“A thoughtful and well-researched work, Art and Architecture for Congregational Worship contains an extensive array of references and resources. Vosko's mastery of the subject is clear, coming from the heart of his extensive background.”
"Vosko has opened a critical conversation between the meanings of liturgical ritual, liturgical space as ecclesial text, and the demands of social action. For him, worship doesn't just point to a social agenda, it includes every aspect of social action. This work is a provocative and thoroughly convincing proposal; one that can be realized by those with courage to search for common ground, to shape church beyond a building, and to be a people of justice, compassion and inclusion."
Father J. Philip Horrigan, DMin, liturgical design consultant, Chicago
"'Where we worship shapes our prayer. How we pray shapes how we treat one another.' As a skilled architectural consultant, Fr. Richard Vosko brings together a much-needed conversation between the spiritual longing for beauty and the formation of just relationships to heal our world. With a creative use of history, theology, and contemporary architectural theory, Vosko insists that we can build houses of prayer that are immanent and transcendent, honoring the assembly, the Tradition we love, and the creative innovation needed in these times."
Paul Janowiak, SJ, Associate Professor of Liturgical and Sacramental Theology, Jesuit School of Theology
“Vosko stresses Christocentric gathering places of worship and action built around the Eucharistic banquet table, which unites the body of Christ, the true Church.”
Catholic Library World
"Vosko's extensive experience designing, constructing, and furnishing places for worship is guided by his abiding and ardent belief that those places should help to shape justice-seeking, compassionate, and God-centered Christian communities. His vision is evident on every page of this accessible, theologically-grounded, and inspirational book."
Robin Jensen, Patrick O'Brien Professor of Theology, University of Notre Dame
"Vosko's book is both engaging and thought-provoking. This book should be read as a group if a congregation is contemplating building a new worship space or simply entertaining the idea of changing the space."
Sharing the Practice
"Art and Architecture for Congregational Worship: The Search for Common Ground represents a lifetime of integrative practical and theoretical wisdom of one of the premier liturgical designers of North America. Richard Vosko's opus work on liturgical environment and art embodies his comprehensive reflection on the changing field of the aesthetics of worship and the challenges of finding common ground in shaping a house for Christian liturgy. This book is a must-read for individuals and groups involved in the ministry of church building and renovation. Moreover, Vosko's reflections help the reader fathom the deeper developments in the meaning of liturgical symbol in our contemporary age."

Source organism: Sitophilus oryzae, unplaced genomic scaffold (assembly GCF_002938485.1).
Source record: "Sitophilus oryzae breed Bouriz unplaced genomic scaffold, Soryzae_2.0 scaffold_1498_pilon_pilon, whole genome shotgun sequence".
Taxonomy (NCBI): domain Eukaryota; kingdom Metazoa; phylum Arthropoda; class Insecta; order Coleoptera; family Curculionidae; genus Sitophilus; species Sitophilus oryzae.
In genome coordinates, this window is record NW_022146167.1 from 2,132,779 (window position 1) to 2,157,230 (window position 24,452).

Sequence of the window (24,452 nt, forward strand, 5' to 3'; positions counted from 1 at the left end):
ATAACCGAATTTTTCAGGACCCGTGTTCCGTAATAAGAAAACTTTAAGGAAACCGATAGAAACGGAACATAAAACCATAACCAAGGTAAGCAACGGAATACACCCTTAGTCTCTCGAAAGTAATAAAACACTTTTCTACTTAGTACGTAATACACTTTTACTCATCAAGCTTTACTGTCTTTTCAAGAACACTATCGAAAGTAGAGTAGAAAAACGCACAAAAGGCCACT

Mark E. Wedig, OP, Professor of Liturgical Studies, President, Aquinas Institute of Theology
"Richard Vosko's book is more than a search for common ground. It is a thoughtful, scholarly, and pastoral approach to what is arguably the most basic question for worship today. Drawing on the rich resources of Christianity's historical past, weaving them together with the thinking of theologians, cultural critics, architects, and social ethicists, Vosko achieves what many might consider an unrealistic goal. With provocative questions and rich images, he leads the reader to search with him and find common ground even in today's polarized society. We arrive there more steeped the history of Christian art and architecture, enriched by having our minds and hearts expanded, and more confident that the People of God in Vosko's words `yearn to move forward and to pitch their tents in the land of hope.'"
Dr. Julia Upton, RSM, Distinguished Professor of Theology, St. John's University, New York
"An exquisite fusion of faith, social conscience, and sage advice leavened by four decades of hands-on experience. This book is for everyone who wonders why churches look the way they do. For those charged with designing, funding, and renovating older houses of worship or building new ones, it will prove an exceptional resource."